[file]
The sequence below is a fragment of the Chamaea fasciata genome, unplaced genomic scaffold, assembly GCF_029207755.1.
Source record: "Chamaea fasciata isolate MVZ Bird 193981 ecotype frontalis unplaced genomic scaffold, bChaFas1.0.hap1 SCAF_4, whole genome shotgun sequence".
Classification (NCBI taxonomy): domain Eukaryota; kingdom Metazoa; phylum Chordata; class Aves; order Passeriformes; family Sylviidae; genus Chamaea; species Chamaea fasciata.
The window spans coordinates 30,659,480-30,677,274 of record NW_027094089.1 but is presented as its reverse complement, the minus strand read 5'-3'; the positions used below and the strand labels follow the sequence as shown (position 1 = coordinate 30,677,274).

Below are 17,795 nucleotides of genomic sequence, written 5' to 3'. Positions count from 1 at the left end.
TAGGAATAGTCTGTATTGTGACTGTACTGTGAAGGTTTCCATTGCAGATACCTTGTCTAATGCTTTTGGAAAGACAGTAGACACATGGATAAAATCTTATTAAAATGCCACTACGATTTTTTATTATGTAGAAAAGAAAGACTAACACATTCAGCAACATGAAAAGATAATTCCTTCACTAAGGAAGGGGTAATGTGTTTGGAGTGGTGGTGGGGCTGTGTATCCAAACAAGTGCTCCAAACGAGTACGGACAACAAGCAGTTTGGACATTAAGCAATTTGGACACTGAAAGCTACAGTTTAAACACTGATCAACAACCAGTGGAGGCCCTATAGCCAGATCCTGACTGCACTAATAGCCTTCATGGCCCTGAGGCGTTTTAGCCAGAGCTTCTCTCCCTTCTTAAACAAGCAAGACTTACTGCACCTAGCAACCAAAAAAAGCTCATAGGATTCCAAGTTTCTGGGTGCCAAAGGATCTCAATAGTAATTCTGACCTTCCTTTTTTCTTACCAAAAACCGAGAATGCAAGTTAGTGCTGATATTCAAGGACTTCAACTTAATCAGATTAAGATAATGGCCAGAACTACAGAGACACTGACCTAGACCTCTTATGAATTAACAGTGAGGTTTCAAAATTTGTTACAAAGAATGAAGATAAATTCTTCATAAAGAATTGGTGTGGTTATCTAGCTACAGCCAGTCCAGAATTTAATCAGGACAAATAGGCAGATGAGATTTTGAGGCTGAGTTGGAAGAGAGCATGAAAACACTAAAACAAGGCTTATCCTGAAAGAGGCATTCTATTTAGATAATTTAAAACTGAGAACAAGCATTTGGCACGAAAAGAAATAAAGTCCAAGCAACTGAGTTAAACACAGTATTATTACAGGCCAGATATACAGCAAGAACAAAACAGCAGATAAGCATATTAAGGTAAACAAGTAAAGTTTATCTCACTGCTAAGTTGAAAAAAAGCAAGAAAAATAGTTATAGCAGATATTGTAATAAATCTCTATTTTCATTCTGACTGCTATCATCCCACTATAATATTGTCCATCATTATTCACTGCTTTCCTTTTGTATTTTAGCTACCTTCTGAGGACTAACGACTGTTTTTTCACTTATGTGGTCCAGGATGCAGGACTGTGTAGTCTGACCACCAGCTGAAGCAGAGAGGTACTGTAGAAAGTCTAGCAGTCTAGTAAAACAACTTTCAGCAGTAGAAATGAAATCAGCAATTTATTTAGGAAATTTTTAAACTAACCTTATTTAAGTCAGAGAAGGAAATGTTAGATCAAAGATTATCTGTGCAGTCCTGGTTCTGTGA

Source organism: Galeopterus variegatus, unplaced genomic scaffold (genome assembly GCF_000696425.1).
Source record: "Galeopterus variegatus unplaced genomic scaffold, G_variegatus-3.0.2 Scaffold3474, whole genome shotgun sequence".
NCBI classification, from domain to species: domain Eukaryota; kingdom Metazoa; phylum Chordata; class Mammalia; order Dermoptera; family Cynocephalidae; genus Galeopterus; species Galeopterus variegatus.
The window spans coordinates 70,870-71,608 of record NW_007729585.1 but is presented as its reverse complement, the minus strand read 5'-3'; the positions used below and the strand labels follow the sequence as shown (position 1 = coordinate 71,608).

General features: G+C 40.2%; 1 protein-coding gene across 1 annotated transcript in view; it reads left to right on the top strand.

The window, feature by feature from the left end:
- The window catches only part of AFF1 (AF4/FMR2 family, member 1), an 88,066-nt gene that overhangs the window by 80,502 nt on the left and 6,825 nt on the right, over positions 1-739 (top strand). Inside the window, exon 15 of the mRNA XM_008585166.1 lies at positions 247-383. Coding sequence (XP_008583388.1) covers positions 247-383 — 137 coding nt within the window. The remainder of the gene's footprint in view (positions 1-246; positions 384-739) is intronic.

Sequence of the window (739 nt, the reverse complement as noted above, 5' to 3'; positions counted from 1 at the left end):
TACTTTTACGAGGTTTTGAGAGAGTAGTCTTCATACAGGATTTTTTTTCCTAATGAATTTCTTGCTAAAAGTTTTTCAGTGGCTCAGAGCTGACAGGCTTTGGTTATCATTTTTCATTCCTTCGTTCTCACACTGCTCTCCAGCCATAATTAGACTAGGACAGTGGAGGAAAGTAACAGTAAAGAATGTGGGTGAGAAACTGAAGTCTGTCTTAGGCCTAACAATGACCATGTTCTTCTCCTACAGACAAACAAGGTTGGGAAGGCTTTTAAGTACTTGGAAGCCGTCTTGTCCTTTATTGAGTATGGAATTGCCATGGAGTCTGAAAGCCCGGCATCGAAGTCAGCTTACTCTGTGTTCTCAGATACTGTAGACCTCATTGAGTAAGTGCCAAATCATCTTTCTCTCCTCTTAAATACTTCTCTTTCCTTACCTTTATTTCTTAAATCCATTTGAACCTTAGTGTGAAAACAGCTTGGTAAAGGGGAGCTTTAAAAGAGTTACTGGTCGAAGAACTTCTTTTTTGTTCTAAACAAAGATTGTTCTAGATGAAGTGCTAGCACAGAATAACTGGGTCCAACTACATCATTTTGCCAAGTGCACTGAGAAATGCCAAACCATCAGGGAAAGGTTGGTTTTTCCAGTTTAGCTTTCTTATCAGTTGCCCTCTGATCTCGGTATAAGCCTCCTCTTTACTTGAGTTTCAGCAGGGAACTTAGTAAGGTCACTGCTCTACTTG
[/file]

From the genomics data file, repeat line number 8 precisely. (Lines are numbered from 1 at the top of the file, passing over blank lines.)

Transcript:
Source record: "Galeopterus variegatus unplaced genomic scaffold, G_variegatus-3.0.2 Scaffold3474, whole genome shotgun sequence".